Democratic efforts to attract Hispanics has failed due to the fact that their two biggest voting blocs are unionized workers who are most threatened by the flood of newcomers as well as African Americans, who feel the same.

Even so, Hillary Clinton stepped up to the immigration debate during her Senate re-election campaign in this state by declaring that rules are so onerous that even "Jesus Christ" would have been denied entry or citizenship.
This annoyed many unionists and Democrats.

But her shift is an attempt to match the "soft" immigration stance of her rival front-runner, Senator John McCain from the border state of Arizona with its own enormous Mexican population. He's also playing the "Hispanic card" astutely.

The minority's importance was also underscored last month in a Brookings Institute study. The Brookings, a conservative think-tank in Washington, added the fact that in addition to Hispanics' representing 13% of the population officially, the group represents half of the country's overall population growth.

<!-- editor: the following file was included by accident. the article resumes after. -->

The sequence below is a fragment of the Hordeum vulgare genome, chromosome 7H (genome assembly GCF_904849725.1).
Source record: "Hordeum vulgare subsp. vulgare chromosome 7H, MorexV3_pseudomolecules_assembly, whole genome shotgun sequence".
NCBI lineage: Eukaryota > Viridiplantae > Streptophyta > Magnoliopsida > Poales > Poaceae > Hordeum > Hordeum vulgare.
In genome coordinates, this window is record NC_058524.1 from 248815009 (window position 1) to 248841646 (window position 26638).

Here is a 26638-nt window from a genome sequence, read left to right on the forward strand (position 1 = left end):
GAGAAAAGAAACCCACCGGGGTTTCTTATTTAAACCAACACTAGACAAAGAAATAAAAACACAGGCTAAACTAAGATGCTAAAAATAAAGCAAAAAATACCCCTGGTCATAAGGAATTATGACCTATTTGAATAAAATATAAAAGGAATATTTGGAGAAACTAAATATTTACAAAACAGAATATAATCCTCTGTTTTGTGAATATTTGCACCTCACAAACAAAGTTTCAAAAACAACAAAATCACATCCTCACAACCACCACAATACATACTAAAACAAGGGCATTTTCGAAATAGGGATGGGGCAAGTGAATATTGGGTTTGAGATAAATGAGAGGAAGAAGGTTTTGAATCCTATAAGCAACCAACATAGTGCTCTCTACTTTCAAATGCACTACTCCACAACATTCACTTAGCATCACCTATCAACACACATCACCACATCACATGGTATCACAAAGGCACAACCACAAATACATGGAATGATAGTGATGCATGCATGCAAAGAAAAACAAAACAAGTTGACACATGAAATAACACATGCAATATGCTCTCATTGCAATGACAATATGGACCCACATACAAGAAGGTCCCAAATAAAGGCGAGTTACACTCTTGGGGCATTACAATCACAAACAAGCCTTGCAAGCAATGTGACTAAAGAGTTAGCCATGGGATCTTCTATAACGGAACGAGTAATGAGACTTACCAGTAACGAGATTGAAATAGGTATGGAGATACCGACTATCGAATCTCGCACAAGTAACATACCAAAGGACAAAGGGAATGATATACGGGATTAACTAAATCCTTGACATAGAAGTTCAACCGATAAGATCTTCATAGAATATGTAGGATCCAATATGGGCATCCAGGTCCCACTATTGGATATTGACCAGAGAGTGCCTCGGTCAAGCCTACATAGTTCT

This means that their numbers will continue to soar disproporitionately and their priorities will become the nation's priorities. This has already become evident in the heated immigration debate but also in debates concerning recognition of Cuba, foreign policy toward Haiti and hemispheric free trade.

Hispanics are also gaining socio-economically. Recent studies have pointed out more interesting facts:
-- One in 20 workers in the U.S. are Hispanic illegals.
-- Employers depend on illegals to fill 400,000 low wage jobs each year.
-- U.S. officials have been loathe to enforce immigration laws and there have been only three employers prosecuted in the past few years.
-- Hispanics, legal or otherwise, hold down mostly low-level service jobs in the hospitality, agricultural and construction sectors that Americans spurn.
-- Hispanics represent 29% of all agriculture workers.
-- Hispanics represent 29% of the nation's roofers.
-- They represent 27% of its butchers and meat processors.
-- 25% of its gardeners.
-- 22% of maids and cleaners.
-- 20% of cooks.
-- and 15% of all laundry workers.

Another study shows how Hispanics have begun to move upward through entrepreneurship.